Both Berven and Coelho said that the Hispanic markets, especially carnicerias (meat markets), are eager to get any beef information, including recipes, in Spanish. Carniceria butchers have been supplied illustrated beef cuts this year, and Berven indicated that a majority of the information should be fully in place by September 1. Those illustrations have been printed in both Spanish and English.
Berven resigned from his CBC position earlier this year, and joined Harris Ranch Beef, the state's largest beef producer, as vice president of marketing.
Since Berven joined the Harris organization, he said he has made several trips throughout the state to visit Harris' customers. He told of a recent trip to the Los Angeles area where he visited both existing and prospective and how the CBC Hispanic beef promotions are working in that huge marketing area.
He said he visited several supermarket stores that mostly served Anglo customers and saw that during the morning hours customer attendance at those stores was rather light. However, when he visited one of the Northgate super markets at around 11:45 a.m, Berven said there was a long line of customers taking numbers to purchase beef. Most of those customers were Hispanic. Northgate is a grocery chain that operates l6 markets that mainly focus on the Hispanic trade.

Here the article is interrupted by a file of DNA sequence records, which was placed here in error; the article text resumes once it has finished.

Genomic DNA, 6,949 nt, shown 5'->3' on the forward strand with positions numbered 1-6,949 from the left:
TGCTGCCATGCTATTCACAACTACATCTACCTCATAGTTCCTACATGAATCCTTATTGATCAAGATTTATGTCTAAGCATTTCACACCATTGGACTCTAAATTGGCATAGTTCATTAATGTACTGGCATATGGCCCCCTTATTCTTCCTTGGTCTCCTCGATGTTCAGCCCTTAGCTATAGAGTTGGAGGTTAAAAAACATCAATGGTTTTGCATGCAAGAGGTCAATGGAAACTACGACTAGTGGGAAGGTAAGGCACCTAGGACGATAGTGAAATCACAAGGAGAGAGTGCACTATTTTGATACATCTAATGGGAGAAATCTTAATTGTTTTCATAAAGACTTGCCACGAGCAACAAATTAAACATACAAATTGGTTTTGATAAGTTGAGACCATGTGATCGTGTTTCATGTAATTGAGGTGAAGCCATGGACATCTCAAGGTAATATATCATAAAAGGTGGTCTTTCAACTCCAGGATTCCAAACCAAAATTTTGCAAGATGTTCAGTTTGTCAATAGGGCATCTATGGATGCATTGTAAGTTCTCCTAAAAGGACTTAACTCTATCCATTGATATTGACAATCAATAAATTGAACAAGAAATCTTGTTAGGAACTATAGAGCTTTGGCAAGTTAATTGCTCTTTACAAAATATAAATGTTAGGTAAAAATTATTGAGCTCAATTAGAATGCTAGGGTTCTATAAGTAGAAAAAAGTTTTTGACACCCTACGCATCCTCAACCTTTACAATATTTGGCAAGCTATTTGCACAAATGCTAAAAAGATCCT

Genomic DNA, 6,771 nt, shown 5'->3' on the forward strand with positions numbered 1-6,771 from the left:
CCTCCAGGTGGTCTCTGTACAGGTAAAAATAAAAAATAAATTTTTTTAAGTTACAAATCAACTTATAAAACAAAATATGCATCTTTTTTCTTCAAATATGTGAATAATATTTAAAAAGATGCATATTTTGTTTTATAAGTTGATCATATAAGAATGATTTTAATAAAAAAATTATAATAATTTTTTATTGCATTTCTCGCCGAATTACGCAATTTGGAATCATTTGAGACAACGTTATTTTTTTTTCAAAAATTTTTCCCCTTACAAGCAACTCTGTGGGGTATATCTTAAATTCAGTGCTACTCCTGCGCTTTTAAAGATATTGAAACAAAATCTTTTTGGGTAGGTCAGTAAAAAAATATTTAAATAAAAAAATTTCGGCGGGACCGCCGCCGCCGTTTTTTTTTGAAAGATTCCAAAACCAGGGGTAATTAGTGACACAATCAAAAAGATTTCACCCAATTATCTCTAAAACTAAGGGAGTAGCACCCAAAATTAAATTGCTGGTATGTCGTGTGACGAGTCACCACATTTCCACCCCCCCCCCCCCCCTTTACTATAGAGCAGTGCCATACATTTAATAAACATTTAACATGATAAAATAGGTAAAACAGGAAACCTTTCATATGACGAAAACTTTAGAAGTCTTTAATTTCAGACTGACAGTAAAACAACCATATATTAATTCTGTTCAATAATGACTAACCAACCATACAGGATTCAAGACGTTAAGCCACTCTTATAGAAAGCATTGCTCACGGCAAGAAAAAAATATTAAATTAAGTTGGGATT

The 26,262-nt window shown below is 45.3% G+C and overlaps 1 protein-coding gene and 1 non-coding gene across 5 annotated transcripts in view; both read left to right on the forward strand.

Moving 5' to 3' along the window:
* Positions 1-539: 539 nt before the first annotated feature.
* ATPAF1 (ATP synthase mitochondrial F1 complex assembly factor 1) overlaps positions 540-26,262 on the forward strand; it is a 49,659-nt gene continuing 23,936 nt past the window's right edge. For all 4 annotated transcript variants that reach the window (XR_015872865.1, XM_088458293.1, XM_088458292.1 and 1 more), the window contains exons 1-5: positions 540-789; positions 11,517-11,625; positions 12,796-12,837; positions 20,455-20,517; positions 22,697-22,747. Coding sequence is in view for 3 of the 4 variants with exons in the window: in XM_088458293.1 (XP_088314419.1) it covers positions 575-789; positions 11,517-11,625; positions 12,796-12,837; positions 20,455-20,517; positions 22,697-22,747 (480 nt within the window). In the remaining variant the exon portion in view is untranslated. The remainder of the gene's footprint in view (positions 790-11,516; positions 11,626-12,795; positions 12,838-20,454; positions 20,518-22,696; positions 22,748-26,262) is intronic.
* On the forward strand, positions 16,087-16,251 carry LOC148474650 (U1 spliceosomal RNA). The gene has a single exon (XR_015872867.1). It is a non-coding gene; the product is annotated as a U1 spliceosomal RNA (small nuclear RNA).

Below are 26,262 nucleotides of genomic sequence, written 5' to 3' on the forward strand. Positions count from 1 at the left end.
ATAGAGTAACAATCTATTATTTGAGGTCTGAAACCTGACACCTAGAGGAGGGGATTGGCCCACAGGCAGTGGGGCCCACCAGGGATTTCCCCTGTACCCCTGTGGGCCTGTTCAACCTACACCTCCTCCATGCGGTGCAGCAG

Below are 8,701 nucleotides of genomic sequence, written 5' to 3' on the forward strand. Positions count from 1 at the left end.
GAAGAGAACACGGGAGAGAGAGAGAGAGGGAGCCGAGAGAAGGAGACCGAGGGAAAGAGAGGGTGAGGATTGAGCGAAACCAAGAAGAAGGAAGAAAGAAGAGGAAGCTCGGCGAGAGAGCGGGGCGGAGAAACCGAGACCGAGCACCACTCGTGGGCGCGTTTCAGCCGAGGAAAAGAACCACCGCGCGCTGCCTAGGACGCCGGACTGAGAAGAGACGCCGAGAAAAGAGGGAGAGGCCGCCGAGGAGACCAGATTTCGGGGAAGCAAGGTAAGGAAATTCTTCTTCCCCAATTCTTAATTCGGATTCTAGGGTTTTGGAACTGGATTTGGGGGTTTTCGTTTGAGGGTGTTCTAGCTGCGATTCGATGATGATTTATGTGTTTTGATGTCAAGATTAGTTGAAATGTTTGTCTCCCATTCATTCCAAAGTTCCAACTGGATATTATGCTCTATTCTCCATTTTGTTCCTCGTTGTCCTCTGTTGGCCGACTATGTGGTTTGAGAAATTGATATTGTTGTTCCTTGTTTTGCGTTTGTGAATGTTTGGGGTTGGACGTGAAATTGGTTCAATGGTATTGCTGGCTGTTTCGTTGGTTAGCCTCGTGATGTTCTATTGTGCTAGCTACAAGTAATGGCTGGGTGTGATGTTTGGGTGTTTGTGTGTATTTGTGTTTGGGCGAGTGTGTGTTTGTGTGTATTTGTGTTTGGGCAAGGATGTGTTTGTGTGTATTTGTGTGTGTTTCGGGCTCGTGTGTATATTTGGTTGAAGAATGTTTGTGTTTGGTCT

"The Hispanic consumers, we've learned, have very different preferences from what the retail trade terms the Anglo market," said Berven. "They look for lots of thin meat items from lifter meat, flat meat and other less utilized cuts. The butchers in that market were behind a meat case some 160-feet long and the meat they were planning to sell that day were probably two feet deep!"
The Hispanic shopper is different from the others, according to Coelho, in that she will go to the store, if not daily, then frequently throughout the week. When she selects her meat, she will put it in a plastic bag and walk out of the store with it.
"Hispanic buyers prefer their meat to be fresh," said Coelho. "These buyers want to see their meat cut fresh and have their carniceria butchers do just that. It's so different from the other stores. And, this is one of the major challenges other grocery retailers have to learn if they are going to do business with the Hispanic market."